GBA rule of law action plan released

Education changes lives behind bars

Ethics College student Alan (a pseudonym) recently attained 96 marks out of 100 in his Mathematics exam. “Never had I thought I could make it,” he said of the breakthrough in his academic life.


Serving a sentence for the offence of trafficking in dangerous drugs, Alan is now also a full-time student in the Correctional Services Department’s Ethics College.


The college is a new initiative established last year to give adults in custody the chance to pursue a one-year full-time Diploma of Applied Education, instead of working. The aim is to better equip them for the future, encourage them to adopt positive values and, most importantly, change their lives through education.


Back to school

Having left school more than 10 years ago, and having failed all subjects in his public examination, Alan initially attempted self-study while in custody but found it impossible.


“I tried to learn English by myself while in custody before but it was too hard to do so because no one could help me when I did not understand something,” he said. “I gave up eventually.”


As an Ethics College student, however, Alan has seen steady improvement in his learning, assisted by caring teachers and hard-working fellow students.


Correctional Services Department Assistant Officer I Or Siu-ming, who is responsible for overseeing students’ discipline and studies in the college, said he had witnessed remarkable changes both in Alan’s academic performance and in his attitude.


“I felt really touched with Alan’s positive changes here, from being a person with low confidence to a better one who would plan for his future.”

In his remaining four years behind bars, Alan plans to further his study by pursuing an associate degree. He hopes to seek a better career and repay his parents in the future.


“When I was young, my parents had very high expectations on me and wanted me to concentrate on my studies, but I made them disappointed.


“This time, I will never let them down again. I hope to better equip myself here and find a good job after I get released.”


Total support

Bella (also a pseudonym) is an Ethics College student who was also convicted of trafficking in dangerous drugs.


Not having completed her Secondary 5 study, she feared that her insufficient academic qualifications would prevent her from finding a good job after her release.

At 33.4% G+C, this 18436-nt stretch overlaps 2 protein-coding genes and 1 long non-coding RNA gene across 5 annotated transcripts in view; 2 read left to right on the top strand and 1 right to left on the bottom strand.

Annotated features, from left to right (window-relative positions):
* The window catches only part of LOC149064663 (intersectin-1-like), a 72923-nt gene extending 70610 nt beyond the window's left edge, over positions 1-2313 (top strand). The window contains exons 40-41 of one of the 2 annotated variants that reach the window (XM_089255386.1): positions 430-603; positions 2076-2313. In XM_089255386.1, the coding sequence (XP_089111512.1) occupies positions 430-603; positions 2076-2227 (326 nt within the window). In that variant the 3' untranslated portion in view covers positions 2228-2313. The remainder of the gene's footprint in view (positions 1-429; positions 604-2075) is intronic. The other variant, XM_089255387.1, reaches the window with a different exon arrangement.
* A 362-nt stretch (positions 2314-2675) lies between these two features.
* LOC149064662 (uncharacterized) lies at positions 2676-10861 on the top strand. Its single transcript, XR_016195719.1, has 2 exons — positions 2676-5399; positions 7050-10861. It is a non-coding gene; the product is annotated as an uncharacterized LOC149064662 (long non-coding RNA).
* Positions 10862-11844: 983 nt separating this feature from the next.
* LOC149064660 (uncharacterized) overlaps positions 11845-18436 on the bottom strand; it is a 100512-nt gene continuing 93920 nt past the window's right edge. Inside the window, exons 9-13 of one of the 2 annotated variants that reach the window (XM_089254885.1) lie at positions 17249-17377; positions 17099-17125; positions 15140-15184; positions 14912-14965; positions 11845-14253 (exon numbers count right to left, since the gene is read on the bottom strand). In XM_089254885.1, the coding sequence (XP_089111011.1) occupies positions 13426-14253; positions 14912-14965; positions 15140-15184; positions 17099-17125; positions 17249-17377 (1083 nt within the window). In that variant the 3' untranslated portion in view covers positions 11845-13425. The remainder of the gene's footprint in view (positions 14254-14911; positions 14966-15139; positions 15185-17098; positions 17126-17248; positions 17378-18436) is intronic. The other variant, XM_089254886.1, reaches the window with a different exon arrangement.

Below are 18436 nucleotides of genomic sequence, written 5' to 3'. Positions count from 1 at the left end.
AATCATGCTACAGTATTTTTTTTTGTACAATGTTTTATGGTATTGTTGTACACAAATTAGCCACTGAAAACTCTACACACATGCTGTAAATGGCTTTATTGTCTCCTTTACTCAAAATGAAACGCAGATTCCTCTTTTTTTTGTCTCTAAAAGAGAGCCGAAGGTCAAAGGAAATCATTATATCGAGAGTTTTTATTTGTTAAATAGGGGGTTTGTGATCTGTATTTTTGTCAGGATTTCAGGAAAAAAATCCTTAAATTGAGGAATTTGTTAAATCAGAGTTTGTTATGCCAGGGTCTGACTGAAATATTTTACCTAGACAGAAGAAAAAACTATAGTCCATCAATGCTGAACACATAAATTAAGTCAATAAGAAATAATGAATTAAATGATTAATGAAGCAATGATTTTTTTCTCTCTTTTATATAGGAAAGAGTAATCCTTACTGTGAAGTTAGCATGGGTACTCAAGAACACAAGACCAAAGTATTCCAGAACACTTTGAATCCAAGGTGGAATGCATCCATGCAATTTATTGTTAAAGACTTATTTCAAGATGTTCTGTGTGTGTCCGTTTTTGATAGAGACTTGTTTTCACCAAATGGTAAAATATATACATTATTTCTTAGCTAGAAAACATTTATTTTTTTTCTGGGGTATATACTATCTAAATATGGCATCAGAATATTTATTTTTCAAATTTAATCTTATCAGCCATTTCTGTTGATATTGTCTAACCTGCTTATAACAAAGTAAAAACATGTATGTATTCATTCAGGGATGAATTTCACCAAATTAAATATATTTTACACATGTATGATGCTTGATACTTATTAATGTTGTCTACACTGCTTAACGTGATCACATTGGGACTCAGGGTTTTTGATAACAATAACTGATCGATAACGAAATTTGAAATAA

The Ethics College has given her what she considers to be a life-changing opportunity to go back to school.


“When I learnt that I have a chance to study again, I was very happy and took the chance to apply. I could not imagine that I would be finally admitted to the college.”


Bella explained that she receives enormous support for her studies in the college.


“Apart from classes on school days, there are also volunteers visiting and tutoring us during the holidays. After class, I can use a tablet to continue my revision in my dormitory.


“The officers who take care of us are kind and nice. They care about every single student in class.”


The department’s Assistant Officer II Hui Ka-yin, who supervises Bella in the college, praised her for being hard-working and for helping to create a good learning atmosphere in class, influencing her fellow classmates to work hard as well.


“After studying one semester, she grew in confidence and became a hard-working person who is eager to plan for her future.”


Bella, who expects to be released this year, now has a clear career goal.


“I have already found my interest here,” she said. “I plan to further my study in animal-assisted therapy. I want to do a job that I like in the future.”


The Ethics College launched at the end of October with a total of 75 students in its first batch. The intake’s 60 male students are receiving their education at Pak Sha Wan Correctional Institution, with 15 female students attending the classes remotely at Lo Wu Correctional Institution.